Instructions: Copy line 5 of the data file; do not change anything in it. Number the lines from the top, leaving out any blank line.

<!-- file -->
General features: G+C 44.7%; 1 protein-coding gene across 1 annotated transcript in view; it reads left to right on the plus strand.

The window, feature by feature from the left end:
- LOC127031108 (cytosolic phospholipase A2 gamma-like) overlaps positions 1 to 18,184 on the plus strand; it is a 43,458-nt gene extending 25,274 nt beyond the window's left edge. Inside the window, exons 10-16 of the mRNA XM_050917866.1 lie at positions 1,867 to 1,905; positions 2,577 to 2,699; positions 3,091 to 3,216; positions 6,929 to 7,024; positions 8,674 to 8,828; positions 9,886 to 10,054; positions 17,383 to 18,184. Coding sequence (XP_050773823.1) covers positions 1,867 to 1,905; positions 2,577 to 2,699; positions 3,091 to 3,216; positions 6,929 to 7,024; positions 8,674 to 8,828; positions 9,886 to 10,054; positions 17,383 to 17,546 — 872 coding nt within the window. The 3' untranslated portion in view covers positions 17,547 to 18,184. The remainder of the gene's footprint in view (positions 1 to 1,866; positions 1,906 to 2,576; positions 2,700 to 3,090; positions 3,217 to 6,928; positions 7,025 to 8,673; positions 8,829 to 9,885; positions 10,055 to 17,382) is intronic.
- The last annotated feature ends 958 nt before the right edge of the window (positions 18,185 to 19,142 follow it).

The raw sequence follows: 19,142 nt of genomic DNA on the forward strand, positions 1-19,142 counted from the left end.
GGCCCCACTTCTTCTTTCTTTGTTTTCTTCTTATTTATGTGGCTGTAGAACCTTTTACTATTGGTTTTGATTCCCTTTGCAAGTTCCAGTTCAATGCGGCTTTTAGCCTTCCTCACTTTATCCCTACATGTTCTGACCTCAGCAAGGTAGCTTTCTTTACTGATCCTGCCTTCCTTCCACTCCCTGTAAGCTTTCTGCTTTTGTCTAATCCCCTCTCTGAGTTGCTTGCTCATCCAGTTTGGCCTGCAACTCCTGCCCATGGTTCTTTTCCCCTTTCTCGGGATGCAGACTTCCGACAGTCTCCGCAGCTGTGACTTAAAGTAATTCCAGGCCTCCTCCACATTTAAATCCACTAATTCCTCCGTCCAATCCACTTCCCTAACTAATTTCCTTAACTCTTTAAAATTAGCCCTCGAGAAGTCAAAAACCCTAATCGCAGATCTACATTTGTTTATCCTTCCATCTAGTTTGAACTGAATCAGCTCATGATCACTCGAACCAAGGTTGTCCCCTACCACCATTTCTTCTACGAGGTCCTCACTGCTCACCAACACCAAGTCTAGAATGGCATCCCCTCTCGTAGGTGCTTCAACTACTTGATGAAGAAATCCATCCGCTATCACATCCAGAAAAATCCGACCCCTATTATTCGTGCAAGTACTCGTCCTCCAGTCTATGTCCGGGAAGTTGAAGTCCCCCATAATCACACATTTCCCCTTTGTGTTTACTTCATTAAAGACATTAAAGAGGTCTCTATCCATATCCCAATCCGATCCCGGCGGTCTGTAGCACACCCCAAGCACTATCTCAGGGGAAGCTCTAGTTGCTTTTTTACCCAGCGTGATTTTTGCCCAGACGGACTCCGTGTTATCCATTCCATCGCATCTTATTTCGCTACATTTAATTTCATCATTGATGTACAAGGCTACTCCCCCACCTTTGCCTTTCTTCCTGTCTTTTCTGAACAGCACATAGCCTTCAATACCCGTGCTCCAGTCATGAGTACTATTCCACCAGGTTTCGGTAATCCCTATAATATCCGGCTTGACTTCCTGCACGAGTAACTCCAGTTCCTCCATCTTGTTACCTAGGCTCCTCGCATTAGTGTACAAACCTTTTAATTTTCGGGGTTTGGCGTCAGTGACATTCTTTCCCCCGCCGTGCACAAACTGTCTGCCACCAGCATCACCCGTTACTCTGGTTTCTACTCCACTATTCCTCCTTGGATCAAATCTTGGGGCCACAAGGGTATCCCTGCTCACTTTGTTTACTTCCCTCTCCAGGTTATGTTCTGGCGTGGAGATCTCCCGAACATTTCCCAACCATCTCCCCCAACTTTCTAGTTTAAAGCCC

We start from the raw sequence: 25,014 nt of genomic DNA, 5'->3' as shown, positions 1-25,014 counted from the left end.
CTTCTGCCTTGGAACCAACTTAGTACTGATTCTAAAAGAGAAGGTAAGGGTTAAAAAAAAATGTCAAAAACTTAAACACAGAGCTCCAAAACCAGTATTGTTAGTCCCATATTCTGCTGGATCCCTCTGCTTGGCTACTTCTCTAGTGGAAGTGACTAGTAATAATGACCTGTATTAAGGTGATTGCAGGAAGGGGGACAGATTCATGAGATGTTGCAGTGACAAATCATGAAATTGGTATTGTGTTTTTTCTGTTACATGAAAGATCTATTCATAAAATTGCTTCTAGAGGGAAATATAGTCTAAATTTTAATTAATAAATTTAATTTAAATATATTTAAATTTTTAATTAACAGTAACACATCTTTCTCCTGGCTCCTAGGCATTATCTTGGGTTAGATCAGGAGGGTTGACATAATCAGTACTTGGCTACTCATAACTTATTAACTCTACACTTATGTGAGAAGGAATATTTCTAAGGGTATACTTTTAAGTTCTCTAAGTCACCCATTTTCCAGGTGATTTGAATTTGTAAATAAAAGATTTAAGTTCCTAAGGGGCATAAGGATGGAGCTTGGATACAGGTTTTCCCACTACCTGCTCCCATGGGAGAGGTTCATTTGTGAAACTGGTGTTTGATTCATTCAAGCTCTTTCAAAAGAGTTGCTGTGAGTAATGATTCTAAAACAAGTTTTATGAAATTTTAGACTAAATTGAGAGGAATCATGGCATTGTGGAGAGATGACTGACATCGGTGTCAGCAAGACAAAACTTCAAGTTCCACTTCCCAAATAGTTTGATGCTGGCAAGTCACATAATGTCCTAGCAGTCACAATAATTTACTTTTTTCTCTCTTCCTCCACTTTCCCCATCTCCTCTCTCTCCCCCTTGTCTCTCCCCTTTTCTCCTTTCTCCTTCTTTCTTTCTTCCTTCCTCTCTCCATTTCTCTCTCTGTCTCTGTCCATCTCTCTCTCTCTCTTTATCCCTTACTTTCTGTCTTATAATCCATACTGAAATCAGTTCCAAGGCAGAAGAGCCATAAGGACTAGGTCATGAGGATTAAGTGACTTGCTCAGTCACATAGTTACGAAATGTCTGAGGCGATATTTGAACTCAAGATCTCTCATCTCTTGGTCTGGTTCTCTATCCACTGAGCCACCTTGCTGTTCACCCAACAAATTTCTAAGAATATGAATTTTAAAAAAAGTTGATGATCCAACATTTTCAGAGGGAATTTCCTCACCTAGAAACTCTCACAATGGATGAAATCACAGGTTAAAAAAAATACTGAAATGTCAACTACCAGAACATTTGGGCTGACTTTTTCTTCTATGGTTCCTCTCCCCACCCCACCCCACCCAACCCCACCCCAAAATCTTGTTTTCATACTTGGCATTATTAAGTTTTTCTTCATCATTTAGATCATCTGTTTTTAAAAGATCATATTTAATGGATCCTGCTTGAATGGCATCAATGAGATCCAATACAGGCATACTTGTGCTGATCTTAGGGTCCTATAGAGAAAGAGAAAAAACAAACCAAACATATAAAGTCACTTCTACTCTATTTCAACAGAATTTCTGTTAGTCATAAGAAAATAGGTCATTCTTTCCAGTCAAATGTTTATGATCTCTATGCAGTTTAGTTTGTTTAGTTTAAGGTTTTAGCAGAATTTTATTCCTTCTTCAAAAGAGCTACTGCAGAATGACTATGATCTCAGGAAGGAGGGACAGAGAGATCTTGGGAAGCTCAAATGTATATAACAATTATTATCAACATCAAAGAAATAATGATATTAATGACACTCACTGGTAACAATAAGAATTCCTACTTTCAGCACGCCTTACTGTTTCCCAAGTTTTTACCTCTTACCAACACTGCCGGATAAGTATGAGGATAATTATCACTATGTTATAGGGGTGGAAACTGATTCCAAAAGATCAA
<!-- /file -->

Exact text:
The raw sequence follows: 19,142 nt of genomic DNA on the forward strand, positions 1-19,142 counted from the left end.